Report - RAF Yatesbury, Wiltshire

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Oxygen Thief

Staff member
Oct 17, 2005
Popped in here on the way back from Bristol. Previous pictures and reports never mentioned the size of this site, or its completeness. Yes it's wrecked, but appears everything is here. There's three hangars, a medical centre, barracks, officers and sergeants mess, fire station and some other stuff I didn't recognise. Theres a bit of taxiway outside but it's not clear where the runway and control tower was from the ground.

Definately worth popping in if your in the area.









Last edited:

Oxygen Thief

Staff member
Oct 17, 2005
Re: RAF Yatesbury, Wiltshire - REPORT

Seems like they did allsorts here...

January 1936 - Opening of Yatesbury School .

At the end of the year the Company was contracted by the Air Ministry to open a second School for 'ab inito' and reserve training. The old R.F.C. and R.A.F. Aerodrome site at Yatesbury, Nr. Calne, was purchased and the hangars and airfield re-conditioned and buildings for the accommodate and training of pupils were build during the Autumn of 1935.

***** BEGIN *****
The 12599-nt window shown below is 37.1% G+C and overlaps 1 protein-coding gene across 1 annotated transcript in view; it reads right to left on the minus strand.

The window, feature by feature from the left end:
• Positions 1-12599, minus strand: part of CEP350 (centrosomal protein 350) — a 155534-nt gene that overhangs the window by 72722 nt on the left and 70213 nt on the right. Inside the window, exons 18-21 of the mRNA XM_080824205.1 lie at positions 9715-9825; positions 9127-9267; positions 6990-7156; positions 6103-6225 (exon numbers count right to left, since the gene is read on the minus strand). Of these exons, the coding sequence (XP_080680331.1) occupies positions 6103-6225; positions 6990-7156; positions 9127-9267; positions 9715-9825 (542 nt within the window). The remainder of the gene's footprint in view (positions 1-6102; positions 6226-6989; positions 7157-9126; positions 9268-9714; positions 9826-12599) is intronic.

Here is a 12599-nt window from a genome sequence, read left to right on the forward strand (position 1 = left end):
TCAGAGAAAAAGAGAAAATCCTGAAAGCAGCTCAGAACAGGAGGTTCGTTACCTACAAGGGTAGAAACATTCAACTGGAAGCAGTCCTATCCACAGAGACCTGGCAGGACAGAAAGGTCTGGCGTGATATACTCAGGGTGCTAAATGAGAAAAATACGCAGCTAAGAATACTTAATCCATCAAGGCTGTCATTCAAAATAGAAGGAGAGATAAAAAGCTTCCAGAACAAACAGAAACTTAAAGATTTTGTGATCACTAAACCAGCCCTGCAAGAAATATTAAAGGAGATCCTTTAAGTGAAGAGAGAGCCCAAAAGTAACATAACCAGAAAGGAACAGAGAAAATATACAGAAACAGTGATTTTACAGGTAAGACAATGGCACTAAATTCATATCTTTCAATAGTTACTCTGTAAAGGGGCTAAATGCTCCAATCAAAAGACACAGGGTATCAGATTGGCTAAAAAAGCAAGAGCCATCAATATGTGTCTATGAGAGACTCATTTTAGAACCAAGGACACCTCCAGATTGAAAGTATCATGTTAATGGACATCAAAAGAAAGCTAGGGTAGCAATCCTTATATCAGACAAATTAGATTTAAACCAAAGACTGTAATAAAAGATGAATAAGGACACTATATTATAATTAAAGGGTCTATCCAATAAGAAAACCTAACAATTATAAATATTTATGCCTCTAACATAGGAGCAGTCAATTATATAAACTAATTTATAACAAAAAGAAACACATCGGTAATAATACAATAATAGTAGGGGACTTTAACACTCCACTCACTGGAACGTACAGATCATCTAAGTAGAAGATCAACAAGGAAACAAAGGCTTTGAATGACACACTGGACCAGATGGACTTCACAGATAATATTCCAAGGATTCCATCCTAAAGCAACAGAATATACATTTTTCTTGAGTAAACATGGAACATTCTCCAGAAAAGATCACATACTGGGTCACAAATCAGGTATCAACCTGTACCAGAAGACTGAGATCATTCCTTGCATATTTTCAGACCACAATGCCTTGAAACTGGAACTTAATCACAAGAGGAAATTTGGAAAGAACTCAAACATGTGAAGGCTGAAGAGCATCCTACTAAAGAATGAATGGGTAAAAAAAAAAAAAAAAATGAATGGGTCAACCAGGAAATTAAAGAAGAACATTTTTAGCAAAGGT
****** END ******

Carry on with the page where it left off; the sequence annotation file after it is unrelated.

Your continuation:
This School commenced operations on January 1st 1936, and Mr.T.W. Campbell became Chief Instructor with Messrs. Palmer, Stevenson and Carr from the Filton School, as a nucleus of an Instructional Staff which by 1939 had risen to some twenty. Up to the War in 1939, this School trained over 450 pilots for the Royal Air Force, among whom perhaps the most distinguished pupil was W/Cdr. Gibson, V.C. of Dam-Busting fame.

1937 - Royal Air Force Volunteer Reserve Training undertaken.

At both Schools, training of regular pilots for the Royal Air Force and reservists was continued on similar lines until the Spring of 1937, when on the creation of the Royal Air Force Volunteer Reserve, additional flying training of 'ab inito' pilots was undertaken. At Yatesbury, where there was a very small local recruitment, only a limited number of V.R. pilots were trained with the regular courses, but at Filton, this work built up rapidly and weekend and evening flying was started to deal with this new commitment. Among the early pilots trained, most of whom were Bristolians - were Wing Commander D.H. Cartridge, D.S.O., D.F.C., and S/Ldr. 'Tom' Stevenson, A.F.C. now commanding the Atlantic Ferry Squadron.